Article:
Hot Rodding was a new sport where anyone with a car could show how fast they were, if you loved cars this was the place for you! The American public was no stranger to Hot Rod Racing. Hot Rod Racing first became popular in California after World War II with newly coined words like “bare” and “improved.” This was a time strictly for emotions, nothing more than that. They were serious youngsters and some not so youngsters who spent hours rebuilding engines and listening to safety lectures and watching safe driving movies. On the Mississippi Gulf Coast during the 1950s, car enthusiasts and teenage boys formed Hot Rod clubs such as Chariots, Coasters, Road Rebels, and Pace Makers. What was the difference between Chariots and Coasters? The Chariots were organized in January 1956, for the purpose of providing activities directed at the maintenance and operation of hot rods. The Coasters were organized on October 4, 1954. Holding a charter with the National Hot-Rod Association made up of Keesler Field Men. The club was organized for the military personnel on the base and their dependents.


Before there was a race track nearby, the Keesler Auto Club (Coasters) could be found racing at race tracks, such as the statewide drag races held at Jackson’s William Airport and in Florida. On July 30, 1955, the Keesler Auto Club entered five cars in the competition and placed first, second, and third in the standard class, first in the sports car class, and first in the modified class.


Drag Strips were needed for the growing popularity of the sport. It is also possible that the Keesler Auto Club was tired of traveling such long distances. So what did they do? They liked what they saw in Jackson and did the same. On December 29, 1956, the first drag racing event in the Biloxi area was held at Keesler Air Force Base. Quarter-mile sprints were held on the northeast-southwest track. The event was a success attracting as many runners as Jackson runs, and more. A second drag race was held at Keesler on February 23, 1957 with a 1903 Cadillac and a 1900 McIntyre entered by George Ohr of Biloxi.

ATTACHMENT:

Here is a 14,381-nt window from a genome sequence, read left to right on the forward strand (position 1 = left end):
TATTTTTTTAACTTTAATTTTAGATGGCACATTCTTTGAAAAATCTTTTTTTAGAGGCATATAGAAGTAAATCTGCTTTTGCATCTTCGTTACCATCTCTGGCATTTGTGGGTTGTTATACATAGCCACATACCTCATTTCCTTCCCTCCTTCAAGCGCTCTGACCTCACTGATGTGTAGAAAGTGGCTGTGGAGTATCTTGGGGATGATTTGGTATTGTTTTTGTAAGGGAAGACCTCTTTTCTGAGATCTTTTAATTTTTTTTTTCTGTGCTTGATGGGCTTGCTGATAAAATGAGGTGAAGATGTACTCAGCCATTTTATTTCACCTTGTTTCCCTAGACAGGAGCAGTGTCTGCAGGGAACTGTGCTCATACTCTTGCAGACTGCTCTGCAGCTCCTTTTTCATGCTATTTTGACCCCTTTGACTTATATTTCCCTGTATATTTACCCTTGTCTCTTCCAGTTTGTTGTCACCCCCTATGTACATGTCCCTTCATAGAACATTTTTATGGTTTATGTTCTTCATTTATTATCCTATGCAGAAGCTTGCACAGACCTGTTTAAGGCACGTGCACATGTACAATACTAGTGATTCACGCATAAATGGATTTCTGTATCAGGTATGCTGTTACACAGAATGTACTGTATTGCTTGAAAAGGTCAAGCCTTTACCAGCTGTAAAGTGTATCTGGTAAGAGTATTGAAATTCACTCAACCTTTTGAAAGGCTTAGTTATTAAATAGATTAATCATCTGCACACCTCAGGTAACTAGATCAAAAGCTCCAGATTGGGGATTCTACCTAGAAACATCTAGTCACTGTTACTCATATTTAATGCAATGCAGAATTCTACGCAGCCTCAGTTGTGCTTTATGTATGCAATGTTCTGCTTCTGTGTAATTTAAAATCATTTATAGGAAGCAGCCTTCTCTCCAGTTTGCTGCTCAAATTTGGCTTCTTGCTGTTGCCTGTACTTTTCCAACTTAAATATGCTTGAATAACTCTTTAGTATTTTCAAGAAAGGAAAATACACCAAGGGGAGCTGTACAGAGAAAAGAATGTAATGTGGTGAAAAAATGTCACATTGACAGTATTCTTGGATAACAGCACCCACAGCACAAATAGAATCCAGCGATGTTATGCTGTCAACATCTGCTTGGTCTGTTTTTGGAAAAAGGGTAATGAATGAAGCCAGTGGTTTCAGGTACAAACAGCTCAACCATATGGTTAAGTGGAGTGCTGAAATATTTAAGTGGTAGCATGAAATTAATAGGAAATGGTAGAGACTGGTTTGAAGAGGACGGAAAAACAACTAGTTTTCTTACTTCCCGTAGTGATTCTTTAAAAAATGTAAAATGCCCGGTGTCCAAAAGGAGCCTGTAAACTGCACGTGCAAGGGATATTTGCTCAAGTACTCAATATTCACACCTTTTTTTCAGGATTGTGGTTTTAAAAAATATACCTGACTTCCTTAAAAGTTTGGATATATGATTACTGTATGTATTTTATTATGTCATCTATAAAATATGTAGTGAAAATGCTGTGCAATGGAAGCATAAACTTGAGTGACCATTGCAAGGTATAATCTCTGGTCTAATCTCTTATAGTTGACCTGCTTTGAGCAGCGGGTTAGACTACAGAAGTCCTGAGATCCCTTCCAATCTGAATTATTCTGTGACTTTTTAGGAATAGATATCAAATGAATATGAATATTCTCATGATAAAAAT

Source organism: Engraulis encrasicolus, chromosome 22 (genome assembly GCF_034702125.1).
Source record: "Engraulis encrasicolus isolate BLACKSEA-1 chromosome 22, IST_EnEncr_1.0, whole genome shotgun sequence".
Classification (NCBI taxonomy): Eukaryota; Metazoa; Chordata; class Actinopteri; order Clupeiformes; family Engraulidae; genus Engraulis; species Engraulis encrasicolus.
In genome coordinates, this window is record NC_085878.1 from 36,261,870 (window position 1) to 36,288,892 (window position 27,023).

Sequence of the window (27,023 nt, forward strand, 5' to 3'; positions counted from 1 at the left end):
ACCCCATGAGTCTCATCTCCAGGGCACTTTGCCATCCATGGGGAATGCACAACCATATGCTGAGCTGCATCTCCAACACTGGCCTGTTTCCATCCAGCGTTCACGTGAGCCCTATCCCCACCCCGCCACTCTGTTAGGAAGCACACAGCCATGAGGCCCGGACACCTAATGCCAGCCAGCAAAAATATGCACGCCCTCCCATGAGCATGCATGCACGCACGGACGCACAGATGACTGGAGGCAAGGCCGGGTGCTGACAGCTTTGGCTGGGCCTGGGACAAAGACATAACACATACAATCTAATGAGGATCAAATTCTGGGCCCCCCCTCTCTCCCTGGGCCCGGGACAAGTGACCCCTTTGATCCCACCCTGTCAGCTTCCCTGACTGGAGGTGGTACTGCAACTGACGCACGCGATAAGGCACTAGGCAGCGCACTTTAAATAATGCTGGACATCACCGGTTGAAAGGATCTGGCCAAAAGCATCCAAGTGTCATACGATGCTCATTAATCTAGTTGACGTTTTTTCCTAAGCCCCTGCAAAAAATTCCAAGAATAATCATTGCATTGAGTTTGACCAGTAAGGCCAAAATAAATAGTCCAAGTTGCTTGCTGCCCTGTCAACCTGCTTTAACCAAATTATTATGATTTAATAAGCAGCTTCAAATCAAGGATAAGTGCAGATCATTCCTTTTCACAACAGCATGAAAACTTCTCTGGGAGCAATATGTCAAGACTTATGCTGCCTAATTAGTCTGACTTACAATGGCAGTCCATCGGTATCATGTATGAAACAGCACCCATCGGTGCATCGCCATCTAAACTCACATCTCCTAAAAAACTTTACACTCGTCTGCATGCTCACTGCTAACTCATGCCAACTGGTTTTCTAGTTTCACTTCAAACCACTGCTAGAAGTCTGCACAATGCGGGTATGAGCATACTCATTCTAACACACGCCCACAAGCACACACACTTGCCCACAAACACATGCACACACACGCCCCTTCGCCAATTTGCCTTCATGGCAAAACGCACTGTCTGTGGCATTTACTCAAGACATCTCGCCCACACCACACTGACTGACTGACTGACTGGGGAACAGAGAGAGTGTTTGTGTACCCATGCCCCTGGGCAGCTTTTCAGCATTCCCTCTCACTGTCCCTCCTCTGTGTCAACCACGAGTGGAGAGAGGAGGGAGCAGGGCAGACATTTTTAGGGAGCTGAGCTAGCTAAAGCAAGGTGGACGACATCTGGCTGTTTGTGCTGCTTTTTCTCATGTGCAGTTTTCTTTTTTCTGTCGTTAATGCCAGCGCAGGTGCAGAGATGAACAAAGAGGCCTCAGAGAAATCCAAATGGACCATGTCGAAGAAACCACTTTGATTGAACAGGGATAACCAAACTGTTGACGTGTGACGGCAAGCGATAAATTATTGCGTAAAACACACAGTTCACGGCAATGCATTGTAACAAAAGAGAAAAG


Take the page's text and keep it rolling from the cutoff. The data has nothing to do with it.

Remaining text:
For years a push for a permanent home for a race track had been building. As the culmination of four years of combined and united efforts by many Gulf Coast citizens, organized automobile and motorcycle clubs, a Drag Strip was built. The Gulf Coast Drag Strip was sanctioned by ministers, public officials and civic clubs. Earl C. Nolan led the project as president of the speedway, and within two months the $30,000 Gulf Coast Speedway was built.

On August 18, 1957, the first event took place.

The Grand Opening took place on September 8, 1957, won by JD Gagliano of New Orleans, LA in his flame ’34 Hot Rod Coupe.

Ray Butterfield, manager of radio station WLOX, acted as master of ceremonies, and Beat One supervisor Dewey Lawrence cut the ribbon to officially open the racing show. Brig. Gen. John R. Sutherland, commander of Keesler Air Force Base, Brig. Gen. John R. Fowler, Keesler AFB, Mayor Laz Quave and Commissioner Dominic Fallo of Biloxi, Deputy Sheriff George Rosetti, and Earl Nolan, Chairman of the Gulf Coast Drag Strip. Inc., were among those presented to the crowd with a message about the facility.

Earl C. Nolan, President of Gulf Coast Drag Strip, Inc., said, “Hundreds of children in the state of Mississippi are overwhelmed with the desire to create and build their own automobile. This new Drag Strip was built for these young mechanics and budding engineers. Their skilled hands and scientific minds have created and produced machines that show exceptional ingenuity in action. They have been desperately searching for an organization or group of people to represent them and help them in their fight for a Drag Strip and for acceptance. of drag racing as the Newest in Sports.Kids can now drive safely at any speed within their abilities with a feeling of confidence, on our new permanent starting quarter mile drag track.Wish thank the many residents of the coast and many others throughout the state for their great interest and the unlimited assistance they have given me and my colleagues.”

Little did they know what they were building…or the history they were creating, which saw them race some of drag racing’s biggest stars and many of the most legendary Hot-Rod machines of all time on the coast. of the Mississippi Gulf. This is the story of the birth of drag racing in Mississippi, and the Biloxi Dragway, a springboard to the popularity of classic cars and race cars today!

Hot Rods on the Mississippi Gulf Coast – (1953-1957) Early Years

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